I’ve been re-visiting this recently, watching the Indian television serialisation of The Mahabharata on YouTube. While the British approach to Brexit had been getting ever more farcical since Theresa May’s Chequers “deal”, I have been watching the episodes surrounding that ill-fated game of dice. Last night I watched as the Pandavas, now shorn of their crowns and jewels and dressed as pilgrims, bid farewell to the court in Hastinapur.
What’s struck a powerful chord is the sense of the vaulting ambition of Duryodhana, firmly under the spell of his manipulative uncle Shakuni (master of persuading dice to do his bidding), in contrast with mounting horror of senior figures in the court, who are trapped in their stories and unable to act. Bhishma, very much the centre of wisdom, is silenced because of a vow of loyalty to the throne — a vow that silences him when King Dhritarashtra fails to restrain his son. Dhritarashtra himself, fuelled by resentment at the injustice of his blindness becomes also inwardly blind. The sages at the court are also bound by loyalty. Vidura, the half brother of both kings, but denied the thrown because his mother was a maid, manages to speak, but it is conflicted and Duryodhana threatens violence. Rules of good conduct bind the Pandavas, both to accept the invitation to play dice and to agree to Duryodhana’s terms. The sense is of a cataclysm unfolding that no-one can stop. It’s made more real by the reader knowing the horror of the Kurukshetra war that will eventually transpire.
But there is also a dignity in the apparent powerlessness — the idea is paradoxical to the Western mind, but it feels more rooted than the fantasy of powerlessness that never quite works.
And on Brexit
We seem caught between the vaulting ambition of Brexiteers putting personal interests ahead of the people — like Duryodhana, showing scant regard for the ruler’s duty of care to the people. Others seem caught up in the story. Theresa May might well still believe that EU membership is the best thing for the UK, but is trapped in a sense that the referendum must be implemented. Many MPs are definitely in that place. We have civil servants who know from the inside the value of EU membership, required to plot a course they know to be destructive. High turnover of staff in the Department for Exiting the EU can be read as a sign that some of these are less trapped than their equivalents in The Mahabharata and getting out.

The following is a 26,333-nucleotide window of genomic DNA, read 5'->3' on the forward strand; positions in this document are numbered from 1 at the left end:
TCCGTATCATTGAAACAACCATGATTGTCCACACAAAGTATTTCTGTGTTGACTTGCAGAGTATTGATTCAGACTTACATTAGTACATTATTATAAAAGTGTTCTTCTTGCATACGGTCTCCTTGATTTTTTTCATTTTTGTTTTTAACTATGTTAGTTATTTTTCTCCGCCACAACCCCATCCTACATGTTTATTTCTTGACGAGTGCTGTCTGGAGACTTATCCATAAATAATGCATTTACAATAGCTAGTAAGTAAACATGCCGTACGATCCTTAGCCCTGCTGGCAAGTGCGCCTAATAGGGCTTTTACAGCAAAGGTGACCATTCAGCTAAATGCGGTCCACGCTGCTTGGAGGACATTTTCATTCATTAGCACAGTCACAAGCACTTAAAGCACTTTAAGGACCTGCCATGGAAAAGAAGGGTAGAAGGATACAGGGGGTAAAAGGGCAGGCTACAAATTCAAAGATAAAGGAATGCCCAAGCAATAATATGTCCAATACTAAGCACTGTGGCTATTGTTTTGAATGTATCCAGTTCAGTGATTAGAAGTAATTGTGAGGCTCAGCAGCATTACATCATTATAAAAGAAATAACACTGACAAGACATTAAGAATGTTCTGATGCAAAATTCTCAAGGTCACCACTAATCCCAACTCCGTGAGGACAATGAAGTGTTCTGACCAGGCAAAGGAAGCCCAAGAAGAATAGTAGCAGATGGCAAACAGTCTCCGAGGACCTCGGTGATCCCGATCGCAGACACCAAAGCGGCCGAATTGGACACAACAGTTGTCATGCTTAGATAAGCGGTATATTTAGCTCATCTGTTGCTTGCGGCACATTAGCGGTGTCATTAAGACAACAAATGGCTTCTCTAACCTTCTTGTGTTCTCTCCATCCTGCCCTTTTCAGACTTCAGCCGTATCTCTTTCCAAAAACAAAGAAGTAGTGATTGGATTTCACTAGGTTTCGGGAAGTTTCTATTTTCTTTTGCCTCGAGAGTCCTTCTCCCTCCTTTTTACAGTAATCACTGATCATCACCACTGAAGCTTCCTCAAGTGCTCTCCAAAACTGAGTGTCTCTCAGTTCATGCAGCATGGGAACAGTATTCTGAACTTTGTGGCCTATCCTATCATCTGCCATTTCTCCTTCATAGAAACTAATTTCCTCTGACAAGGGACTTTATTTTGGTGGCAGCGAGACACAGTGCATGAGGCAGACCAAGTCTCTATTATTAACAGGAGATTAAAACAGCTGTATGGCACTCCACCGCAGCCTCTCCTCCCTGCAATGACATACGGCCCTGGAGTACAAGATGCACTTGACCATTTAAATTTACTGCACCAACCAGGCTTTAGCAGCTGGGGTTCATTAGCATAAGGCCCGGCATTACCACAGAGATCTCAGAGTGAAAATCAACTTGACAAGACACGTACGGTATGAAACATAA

The lessons of this?
There is something about an ancient story speaking to the present time, showing the power of myth
There’s little doubt that Brexit is the biggest peace time crisis the UK has faced in a long time, but The Mahabharata is a reminder that we have been in places like this before. The sense of crisis easily invokes a sense of panic, and The Mahabharata is a reminder that clear thinking is more important than panic. It’s hard not to jump from there to the exceptional widom and leadership in difficult times of people like Mahatma Gandhi and Nelson Mandela.